In the United States, 5% of children need this kind of help, according to the National Center for Learning Disabilities.

Based on the student’s learning style and needs, as well as underdeveloped skills,third-tier intervention sessions can include:

  • Talking with the child about his or her specific issues, discussing strategies to overcome them
  • Sharing positive and corrective feedback whenever possible
  • Providing diverse media to help process content
  • Revisiting lessons from past units or years
  • Setting achievement plans and goals
  • Modeling problem-solving steps

The educator who runs these sessions must record as much data as possible about the student’s improvement or lack thereof. Are prerequisite skills starting to meet standards? Are there jumps in in-class performance?

If the student doesn’t make marked progress, you -- depending on school or district policy -- may have to recommend him or her for a special education evaluation.

Teaching Strategies for Each RTI Tier

RTI probably seems like a daunting process.

It can be. But there are many ways you can help and empower students to succeed in each stage. Consider using some of these 15 intervention strategies, many of which are interchangeable between tiers:

Tier 1 Strategies

1. Watch for Impostor Syndrome

It’s easy for a student to nod his or her head, then bury it in a book without asking questions to create an illusion of comprehension. That’s why you have to watch for impostor syndrome.

Proactively looking for students who feign understanding, filling their knowledge gaps, can prevent disappointing surprises when marking tests or assignments. You can spot imposter syndrome by regularly:

  • Asking Students for Their Own Words -- Instead of repeating concepts verbatim, ask students to explain specific ideas using their own words. This will not only help them process content, but reveal how well they understand it.
  • Using Exit Tickets -- Save 10 minutes at the end of class, allowing students to write about what they learned. They’ll prepare for tomorrow’s lesson, whereas you’ll see who’s grasping content.

Adopting a proactive approach can set an example to follow, too. Students may pose more questions and not hesitate to ask for help, since they know you’ll likely approach or call on them anyway. 2. Give Only Two Marks for Informal AssessmentsRecall a time you saw a bigFin red ink on your work. You were likely upset, too demoralised to review mistakes and feedback.

So, on informal assessments throughout a unit, just state if a student did or did not meet expectations.

Then, provide struggling students with a clear path to improve. For example, pair classmates who didn’t meet expectations with those who did, giving them a review and practice activity. When strugglers are confident they understand key concepts, encourage them to tell you. Provide a new assessment, allowing them to prove their competency.

This should partially prevent students from being unprepared for tests and assignments.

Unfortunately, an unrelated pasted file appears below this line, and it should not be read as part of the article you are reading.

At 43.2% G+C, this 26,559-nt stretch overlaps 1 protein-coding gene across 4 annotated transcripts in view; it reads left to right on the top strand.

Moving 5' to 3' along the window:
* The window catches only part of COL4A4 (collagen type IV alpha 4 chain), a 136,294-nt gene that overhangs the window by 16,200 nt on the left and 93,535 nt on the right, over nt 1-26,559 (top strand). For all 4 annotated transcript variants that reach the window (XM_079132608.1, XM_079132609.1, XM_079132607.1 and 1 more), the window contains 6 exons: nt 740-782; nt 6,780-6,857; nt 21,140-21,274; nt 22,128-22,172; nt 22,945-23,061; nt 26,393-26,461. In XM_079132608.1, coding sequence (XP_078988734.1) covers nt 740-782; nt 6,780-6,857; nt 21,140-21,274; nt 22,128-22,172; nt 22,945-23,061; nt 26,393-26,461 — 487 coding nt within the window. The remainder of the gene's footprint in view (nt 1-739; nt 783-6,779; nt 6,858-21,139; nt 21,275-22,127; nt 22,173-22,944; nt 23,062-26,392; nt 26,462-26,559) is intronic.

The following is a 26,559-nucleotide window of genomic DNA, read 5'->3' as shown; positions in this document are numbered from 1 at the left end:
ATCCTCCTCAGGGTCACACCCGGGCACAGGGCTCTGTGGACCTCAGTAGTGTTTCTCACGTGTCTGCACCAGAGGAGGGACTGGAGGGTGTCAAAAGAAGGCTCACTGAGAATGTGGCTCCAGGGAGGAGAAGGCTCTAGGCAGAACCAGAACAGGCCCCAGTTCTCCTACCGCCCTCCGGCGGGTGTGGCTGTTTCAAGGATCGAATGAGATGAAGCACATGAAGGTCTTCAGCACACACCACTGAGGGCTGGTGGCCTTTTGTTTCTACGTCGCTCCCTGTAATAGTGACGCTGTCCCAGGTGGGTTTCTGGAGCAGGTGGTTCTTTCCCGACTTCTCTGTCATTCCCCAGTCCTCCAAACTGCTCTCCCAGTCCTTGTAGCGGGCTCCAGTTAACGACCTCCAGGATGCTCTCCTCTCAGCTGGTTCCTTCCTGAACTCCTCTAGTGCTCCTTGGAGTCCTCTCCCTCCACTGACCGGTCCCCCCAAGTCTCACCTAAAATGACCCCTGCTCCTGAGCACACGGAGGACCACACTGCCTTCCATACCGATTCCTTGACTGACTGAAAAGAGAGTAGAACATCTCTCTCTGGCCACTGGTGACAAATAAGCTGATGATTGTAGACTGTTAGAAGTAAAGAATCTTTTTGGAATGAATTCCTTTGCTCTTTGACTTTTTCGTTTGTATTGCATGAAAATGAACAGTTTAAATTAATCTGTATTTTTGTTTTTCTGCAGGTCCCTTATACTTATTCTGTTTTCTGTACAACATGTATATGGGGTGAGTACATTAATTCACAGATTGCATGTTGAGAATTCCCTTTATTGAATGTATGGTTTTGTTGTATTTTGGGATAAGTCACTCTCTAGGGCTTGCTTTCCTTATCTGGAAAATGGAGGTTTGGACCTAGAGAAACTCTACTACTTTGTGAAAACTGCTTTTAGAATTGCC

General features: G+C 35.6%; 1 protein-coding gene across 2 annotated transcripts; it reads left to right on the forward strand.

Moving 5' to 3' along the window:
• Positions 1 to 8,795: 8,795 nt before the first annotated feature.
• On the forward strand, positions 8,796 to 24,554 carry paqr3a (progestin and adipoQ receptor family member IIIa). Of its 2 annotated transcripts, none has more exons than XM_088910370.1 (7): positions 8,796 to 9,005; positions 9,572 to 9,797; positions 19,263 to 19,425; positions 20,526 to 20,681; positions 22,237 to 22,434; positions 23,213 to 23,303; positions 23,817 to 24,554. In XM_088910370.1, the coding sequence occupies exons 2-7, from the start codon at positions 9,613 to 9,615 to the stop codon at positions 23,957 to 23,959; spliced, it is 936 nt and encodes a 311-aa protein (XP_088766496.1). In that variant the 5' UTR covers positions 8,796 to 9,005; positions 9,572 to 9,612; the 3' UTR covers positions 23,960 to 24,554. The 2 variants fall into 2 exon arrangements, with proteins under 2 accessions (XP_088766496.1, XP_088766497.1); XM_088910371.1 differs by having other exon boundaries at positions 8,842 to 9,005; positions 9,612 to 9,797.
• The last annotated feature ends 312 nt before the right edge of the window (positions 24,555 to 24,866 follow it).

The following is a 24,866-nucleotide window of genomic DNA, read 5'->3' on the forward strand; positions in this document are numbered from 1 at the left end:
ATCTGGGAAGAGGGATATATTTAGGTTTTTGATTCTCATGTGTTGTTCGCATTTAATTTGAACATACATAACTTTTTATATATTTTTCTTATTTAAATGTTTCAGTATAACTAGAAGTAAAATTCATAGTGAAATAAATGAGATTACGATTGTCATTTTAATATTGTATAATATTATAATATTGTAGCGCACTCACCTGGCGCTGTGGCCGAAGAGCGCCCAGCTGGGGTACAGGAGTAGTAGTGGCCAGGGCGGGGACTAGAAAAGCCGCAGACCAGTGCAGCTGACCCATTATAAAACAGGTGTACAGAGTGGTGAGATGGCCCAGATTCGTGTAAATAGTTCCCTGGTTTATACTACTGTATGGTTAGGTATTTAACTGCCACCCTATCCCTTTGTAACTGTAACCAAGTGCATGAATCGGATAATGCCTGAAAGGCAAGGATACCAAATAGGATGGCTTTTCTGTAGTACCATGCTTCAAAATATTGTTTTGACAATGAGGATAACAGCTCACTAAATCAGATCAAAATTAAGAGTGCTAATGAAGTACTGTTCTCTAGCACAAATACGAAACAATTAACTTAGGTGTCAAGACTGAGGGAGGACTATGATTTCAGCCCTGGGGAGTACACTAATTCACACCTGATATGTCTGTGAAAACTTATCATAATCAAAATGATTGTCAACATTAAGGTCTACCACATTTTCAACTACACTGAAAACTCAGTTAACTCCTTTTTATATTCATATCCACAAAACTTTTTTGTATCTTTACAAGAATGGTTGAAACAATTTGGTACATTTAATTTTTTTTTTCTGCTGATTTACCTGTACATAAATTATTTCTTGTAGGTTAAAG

3. Have Private Mid-Unit Conversations

Like the last strategy, use this one to identify if and how students are struggling before formal evaluations.

At the middle of each unit, run a fun classwide activity that doesn’t introduce key skills or concepts. This gives you a chance to pull each student away for a few minutes to:

  • Review results
  • Note trouble spots
  • Receive input about questions and problems

In doing so, each student can gauge his or her own understanding. Plus, it helps you determine if certain issues are isolated or widespread, informing how you’ll deal with them.

4. Switch Between Solo, Small- and Large-Group Learning

Differentiated instruction is a hallmark of RTI’s first tier. And an easy, yet effective, way to differentiate is by alternating between individual and group activities.

This is because diverse settings provide distinct learning scenarios.

For example, running literature circles in small groups encourages students to shape and inform each other’s understandings of readings, helping auditory and participatory learners retain more information. On the other hand, solo reflection exercises may appeal to those who don’t gain as much from discussion as independent thinking.

Plus, varying your lessons this way helps keep engagement levels high.

5. Assign Open-Ended Projects

Giving choices for projects is another differentiation strategy that fits into the first intervention tier.

Instead of assigning an inflexible project, provide a list of ideas. This allows students to choose one that lets them best demonstrate their knowledge. Be sure to include a rubric for each project, setting clear expectations.

By enticing and challenging students, this approach encourages them to:

  • Work and learn at their own paces
  • Process content in ways that appeal to them
  • Showcase their knowledge and skill mastery as effectively as possible

This strategy not only benefits students, but helps you see their unique work and learning styles.

Tier 2 Strategies

6. Set Measurable Goals